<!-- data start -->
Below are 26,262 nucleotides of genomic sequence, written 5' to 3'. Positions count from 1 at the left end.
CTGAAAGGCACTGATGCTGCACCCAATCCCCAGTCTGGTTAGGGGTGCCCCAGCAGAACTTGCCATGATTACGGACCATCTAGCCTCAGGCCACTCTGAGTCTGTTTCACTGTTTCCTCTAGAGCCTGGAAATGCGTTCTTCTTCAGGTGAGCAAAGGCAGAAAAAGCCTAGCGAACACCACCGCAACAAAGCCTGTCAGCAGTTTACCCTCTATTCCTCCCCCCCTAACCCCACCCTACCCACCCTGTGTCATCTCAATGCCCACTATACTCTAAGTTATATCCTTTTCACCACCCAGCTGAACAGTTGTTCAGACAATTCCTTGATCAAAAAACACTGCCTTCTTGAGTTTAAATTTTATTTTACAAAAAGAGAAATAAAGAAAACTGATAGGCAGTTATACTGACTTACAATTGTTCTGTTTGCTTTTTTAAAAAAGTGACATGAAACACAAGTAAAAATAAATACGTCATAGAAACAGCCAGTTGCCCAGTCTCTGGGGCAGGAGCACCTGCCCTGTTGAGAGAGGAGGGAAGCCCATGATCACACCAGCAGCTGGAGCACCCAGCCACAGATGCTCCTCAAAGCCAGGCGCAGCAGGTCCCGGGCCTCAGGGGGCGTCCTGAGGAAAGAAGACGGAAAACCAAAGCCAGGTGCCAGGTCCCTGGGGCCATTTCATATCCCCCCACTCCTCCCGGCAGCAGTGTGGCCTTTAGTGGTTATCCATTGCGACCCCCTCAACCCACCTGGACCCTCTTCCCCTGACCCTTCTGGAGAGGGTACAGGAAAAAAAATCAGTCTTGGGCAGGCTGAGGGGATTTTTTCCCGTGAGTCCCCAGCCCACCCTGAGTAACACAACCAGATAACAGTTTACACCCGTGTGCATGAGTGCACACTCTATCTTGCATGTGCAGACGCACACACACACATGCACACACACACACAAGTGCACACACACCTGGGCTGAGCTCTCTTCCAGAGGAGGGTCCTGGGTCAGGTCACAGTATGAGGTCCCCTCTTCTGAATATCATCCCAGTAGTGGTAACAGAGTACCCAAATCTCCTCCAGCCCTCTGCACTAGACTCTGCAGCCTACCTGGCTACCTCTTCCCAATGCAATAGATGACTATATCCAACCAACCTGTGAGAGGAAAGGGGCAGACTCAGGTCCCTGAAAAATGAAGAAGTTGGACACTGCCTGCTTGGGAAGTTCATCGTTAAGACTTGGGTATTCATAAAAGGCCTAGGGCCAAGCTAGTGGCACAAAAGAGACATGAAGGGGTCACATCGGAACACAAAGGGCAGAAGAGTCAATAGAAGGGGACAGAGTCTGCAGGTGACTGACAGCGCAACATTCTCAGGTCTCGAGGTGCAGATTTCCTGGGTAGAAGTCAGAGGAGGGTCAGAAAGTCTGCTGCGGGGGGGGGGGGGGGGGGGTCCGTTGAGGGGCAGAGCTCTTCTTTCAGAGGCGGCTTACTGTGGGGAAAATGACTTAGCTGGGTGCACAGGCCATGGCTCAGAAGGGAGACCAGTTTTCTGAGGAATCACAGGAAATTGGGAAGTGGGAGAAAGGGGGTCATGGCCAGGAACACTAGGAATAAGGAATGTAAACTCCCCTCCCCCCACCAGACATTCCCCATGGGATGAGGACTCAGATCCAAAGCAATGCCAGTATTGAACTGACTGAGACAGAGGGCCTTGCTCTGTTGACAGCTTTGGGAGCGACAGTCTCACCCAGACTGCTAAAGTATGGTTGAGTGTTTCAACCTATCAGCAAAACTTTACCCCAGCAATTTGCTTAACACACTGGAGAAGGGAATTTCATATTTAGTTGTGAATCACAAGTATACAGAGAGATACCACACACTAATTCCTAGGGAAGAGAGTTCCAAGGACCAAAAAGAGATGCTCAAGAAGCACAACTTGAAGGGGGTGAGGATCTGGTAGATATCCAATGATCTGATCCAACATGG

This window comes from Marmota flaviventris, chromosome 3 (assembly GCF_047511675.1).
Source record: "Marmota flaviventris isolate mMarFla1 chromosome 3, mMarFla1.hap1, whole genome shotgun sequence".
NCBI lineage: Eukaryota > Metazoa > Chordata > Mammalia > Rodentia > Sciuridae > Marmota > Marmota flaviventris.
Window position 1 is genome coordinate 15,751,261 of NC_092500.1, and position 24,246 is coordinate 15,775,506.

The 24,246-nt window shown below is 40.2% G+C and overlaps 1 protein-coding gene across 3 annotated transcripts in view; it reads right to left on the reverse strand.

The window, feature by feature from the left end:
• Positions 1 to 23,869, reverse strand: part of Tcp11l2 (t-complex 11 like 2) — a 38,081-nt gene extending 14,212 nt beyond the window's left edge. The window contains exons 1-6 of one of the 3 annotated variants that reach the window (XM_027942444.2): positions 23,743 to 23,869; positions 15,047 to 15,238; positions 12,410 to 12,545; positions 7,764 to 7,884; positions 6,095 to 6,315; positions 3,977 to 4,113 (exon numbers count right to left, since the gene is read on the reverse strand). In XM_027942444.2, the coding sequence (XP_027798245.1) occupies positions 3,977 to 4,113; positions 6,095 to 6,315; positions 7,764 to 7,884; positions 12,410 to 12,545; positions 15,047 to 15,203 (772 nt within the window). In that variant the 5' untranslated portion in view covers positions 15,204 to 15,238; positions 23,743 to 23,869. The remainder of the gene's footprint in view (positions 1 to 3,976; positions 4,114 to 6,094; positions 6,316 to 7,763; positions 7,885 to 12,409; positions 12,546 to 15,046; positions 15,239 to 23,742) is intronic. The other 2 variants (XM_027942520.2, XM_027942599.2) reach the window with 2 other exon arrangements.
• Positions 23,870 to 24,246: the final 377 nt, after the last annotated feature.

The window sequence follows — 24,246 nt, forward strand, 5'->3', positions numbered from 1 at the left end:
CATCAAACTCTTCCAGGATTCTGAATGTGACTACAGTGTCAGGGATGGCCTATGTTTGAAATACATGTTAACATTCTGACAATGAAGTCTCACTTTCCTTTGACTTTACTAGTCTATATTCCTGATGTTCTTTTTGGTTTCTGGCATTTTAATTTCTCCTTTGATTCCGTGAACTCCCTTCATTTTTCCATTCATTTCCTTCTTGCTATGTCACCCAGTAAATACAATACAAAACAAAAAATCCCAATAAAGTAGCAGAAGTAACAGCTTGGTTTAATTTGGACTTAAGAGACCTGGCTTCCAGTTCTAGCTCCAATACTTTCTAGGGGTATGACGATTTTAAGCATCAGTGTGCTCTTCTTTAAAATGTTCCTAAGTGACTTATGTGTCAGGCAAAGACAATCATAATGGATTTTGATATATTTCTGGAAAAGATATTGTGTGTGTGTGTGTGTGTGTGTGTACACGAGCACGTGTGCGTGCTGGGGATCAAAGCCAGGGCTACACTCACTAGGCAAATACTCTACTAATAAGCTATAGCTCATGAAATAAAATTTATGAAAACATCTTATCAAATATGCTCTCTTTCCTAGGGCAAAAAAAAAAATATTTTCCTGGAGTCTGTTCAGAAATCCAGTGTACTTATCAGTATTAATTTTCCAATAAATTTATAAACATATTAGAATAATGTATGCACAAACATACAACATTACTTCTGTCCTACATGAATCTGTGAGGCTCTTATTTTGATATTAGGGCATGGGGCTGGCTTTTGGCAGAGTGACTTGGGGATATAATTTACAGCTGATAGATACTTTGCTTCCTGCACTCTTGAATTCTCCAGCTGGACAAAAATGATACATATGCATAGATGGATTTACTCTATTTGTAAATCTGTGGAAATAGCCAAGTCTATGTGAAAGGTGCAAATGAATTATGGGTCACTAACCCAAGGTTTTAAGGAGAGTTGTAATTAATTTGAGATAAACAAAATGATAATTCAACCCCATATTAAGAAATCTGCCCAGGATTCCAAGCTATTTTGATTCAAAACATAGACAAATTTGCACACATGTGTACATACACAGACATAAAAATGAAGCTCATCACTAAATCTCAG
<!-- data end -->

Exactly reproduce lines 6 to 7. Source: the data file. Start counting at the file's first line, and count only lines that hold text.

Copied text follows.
Window position 1 is genome coordinate 15,751,261 of NC_092500.1, and position 24,246 is coordinate 15,775,506.

The 24,246-nt window shown below is 40.2% G+C and overlaps 1 protein-coding gene across 3 annotated transcripts in view; it reads right to left on the reverse strand.